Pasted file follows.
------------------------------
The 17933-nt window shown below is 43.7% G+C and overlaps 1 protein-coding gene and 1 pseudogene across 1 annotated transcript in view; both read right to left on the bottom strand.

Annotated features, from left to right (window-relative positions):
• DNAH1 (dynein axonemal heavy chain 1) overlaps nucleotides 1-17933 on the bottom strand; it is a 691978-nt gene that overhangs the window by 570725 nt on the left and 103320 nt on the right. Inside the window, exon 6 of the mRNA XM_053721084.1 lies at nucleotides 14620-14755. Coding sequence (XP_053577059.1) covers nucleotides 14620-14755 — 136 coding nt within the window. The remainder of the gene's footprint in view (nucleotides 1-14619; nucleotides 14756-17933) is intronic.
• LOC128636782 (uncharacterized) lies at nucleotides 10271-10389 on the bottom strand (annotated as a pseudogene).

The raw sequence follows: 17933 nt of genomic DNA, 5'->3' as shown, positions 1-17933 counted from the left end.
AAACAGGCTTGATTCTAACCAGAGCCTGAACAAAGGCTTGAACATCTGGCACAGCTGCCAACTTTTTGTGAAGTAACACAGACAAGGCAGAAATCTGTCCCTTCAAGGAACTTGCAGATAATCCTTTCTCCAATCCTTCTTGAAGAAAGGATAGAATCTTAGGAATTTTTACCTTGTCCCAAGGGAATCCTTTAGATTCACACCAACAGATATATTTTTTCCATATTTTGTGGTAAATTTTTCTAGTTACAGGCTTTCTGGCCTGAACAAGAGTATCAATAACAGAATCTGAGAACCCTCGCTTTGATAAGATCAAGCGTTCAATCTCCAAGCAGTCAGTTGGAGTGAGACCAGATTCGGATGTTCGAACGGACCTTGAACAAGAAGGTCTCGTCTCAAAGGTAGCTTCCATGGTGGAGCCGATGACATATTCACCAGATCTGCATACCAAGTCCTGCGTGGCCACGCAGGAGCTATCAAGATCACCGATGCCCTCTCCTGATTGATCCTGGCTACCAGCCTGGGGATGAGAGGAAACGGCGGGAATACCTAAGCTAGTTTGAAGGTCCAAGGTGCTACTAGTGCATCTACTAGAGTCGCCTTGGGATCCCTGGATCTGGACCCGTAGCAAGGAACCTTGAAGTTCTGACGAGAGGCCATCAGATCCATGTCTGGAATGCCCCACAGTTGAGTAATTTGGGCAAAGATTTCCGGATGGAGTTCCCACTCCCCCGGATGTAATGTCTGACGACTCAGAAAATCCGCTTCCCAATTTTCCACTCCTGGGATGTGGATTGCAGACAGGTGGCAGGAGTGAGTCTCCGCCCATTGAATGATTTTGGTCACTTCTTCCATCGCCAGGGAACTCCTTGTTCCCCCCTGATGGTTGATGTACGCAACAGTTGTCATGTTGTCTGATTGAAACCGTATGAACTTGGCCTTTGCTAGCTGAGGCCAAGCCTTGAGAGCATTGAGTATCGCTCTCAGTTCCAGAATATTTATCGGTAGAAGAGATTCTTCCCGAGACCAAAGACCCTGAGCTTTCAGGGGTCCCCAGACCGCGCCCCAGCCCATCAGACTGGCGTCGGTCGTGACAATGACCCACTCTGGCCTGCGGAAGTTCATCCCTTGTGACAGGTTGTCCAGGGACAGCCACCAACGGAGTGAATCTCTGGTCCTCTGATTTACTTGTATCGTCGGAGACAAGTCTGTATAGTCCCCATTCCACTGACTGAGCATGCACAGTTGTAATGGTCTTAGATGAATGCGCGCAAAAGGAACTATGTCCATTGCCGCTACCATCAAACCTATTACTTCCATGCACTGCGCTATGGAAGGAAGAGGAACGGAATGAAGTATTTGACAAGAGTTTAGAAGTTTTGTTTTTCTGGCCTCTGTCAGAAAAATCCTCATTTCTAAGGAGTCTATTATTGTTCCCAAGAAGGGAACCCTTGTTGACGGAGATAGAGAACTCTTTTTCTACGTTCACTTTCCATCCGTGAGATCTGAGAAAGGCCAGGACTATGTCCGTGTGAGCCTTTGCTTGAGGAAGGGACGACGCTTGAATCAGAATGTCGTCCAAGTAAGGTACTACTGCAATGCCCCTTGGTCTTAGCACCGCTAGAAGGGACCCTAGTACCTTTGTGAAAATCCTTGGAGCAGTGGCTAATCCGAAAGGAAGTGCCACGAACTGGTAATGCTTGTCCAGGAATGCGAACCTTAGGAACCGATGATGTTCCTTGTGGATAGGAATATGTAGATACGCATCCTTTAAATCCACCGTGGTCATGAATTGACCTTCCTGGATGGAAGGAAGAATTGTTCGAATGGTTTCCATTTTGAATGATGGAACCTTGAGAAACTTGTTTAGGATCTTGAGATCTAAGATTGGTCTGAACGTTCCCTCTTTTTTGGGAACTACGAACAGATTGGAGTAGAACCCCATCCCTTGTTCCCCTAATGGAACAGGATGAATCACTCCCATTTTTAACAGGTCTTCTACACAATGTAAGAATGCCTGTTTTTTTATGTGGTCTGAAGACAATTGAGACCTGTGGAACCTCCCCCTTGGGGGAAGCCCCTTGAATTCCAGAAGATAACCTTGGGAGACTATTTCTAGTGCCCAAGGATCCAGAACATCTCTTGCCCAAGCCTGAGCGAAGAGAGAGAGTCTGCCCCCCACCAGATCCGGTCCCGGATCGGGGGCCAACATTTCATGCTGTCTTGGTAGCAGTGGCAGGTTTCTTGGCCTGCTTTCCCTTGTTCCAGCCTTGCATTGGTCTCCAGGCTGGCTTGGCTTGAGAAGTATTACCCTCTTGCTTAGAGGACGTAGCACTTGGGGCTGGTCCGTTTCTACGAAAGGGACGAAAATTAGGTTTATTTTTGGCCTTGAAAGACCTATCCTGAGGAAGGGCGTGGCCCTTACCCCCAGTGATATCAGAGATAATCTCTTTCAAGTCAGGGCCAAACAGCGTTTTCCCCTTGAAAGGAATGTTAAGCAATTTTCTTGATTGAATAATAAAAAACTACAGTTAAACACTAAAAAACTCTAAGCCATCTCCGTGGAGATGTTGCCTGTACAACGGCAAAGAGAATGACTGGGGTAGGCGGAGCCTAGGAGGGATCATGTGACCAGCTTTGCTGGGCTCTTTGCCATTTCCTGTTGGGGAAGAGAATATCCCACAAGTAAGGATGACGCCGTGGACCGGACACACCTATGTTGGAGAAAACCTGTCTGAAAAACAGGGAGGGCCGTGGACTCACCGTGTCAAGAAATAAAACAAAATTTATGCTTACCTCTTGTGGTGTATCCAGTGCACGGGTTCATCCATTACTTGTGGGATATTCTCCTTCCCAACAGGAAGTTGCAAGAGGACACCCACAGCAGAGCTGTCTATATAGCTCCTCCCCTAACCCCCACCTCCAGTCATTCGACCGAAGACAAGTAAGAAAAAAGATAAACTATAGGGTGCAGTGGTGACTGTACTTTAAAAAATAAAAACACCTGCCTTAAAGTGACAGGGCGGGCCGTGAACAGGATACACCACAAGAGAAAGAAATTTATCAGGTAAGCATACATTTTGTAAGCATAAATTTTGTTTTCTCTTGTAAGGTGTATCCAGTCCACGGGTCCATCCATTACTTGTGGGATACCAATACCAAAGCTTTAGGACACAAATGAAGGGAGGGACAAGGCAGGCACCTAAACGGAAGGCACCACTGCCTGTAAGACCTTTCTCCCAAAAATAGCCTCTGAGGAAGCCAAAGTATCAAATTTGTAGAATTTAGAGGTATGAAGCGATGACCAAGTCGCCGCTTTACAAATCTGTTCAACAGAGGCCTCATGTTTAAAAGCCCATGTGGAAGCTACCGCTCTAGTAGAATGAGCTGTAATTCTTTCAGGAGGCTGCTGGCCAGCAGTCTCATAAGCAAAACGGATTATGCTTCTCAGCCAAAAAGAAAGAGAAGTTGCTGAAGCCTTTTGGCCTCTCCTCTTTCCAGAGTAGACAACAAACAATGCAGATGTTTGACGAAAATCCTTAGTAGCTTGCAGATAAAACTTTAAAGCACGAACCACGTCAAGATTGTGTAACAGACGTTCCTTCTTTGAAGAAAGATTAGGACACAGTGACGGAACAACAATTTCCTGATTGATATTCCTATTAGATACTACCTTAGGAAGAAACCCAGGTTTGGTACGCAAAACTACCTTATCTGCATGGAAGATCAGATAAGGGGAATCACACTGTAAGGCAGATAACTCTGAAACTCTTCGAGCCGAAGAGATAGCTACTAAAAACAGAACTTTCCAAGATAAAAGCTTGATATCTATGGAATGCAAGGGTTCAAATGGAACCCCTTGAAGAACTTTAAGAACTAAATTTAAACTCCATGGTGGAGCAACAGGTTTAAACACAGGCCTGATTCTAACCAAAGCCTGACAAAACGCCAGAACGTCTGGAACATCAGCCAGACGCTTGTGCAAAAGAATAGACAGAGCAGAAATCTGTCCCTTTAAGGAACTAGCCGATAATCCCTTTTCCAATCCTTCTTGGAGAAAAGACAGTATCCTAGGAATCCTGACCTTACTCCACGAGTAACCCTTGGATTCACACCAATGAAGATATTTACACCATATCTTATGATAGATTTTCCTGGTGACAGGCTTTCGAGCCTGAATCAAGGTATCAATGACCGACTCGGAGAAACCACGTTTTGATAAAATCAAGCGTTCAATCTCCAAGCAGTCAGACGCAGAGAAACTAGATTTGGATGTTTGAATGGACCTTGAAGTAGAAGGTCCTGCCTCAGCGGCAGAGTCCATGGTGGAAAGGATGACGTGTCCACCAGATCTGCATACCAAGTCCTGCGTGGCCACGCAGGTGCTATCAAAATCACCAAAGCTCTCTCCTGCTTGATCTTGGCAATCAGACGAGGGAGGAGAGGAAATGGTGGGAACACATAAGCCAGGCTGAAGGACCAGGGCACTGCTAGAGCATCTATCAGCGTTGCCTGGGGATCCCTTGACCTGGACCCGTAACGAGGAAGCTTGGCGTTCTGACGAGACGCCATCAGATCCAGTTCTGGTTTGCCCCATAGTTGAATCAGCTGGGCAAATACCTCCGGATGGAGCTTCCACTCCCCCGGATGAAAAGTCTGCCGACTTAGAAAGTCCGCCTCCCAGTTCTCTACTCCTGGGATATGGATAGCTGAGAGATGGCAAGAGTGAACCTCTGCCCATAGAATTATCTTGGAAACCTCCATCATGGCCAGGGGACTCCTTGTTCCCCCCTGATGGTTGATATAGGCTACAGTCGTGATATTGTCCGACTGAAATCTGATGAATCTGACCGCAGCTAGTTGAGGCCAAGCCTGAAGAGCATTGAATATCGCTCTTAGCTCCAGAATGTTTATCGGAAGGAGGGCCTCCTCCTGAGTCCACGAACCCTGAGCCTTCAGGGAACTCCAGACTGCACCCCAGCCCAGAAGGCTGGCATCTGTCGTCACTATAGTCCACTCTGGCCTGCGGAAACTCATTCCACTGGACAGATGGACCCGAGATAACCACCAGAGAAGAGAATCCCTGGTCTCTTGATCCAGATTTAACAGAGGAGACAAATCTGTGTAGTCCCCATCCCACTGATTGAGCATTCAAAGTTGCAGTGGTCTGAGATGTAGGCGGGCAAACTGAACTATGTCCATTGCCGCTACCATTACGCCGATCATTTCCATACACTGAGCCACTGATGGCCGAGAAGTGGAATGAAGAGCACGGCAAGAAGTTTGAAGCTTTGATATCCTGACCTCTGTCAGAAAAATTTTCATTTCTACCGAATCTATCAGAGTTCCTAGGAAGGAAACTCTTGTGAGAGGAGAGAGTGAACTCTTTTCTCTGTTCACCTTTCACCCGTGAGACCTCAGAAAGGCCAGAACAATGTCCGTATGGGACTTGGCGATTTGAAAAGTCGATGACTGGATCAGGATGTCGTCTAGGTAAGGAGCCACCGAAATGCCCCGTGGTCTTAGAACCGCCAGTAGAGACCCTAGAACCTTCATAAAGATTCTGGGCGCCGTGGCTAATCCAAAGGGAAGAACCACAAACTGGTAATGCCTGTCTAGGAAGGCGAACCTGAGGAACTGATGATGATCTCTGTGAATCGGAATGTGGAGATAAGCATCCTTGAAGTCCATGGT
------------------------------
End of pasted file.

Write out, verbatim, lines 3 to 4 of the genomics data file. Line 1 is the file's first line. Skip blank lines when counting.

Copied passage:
• DNAH1 (dynein axonemal heavy chain 1) overlaps nucleotides 1-17933 on the bottom strand; it is a 691978-nt gene that overhangs the window by 570725 nt on the left and 103320 nt on the right. Inside the window, exon 6 of the mRNA XM_053721084.1 lies at nucleotides 14620-14755. Coding sequence (XP_053577059.1) covers nucleotides 14620-14755 — 136 coding nt within the window. The remainder of the gene's footprint in view (nucleotides 1-14619; nucleotides 14756-17933) is intronic.
• LOC128636782 (uncharacterized) lies at nucleotides 10271-10389 on the bottom strand (annotated as a pseudogene).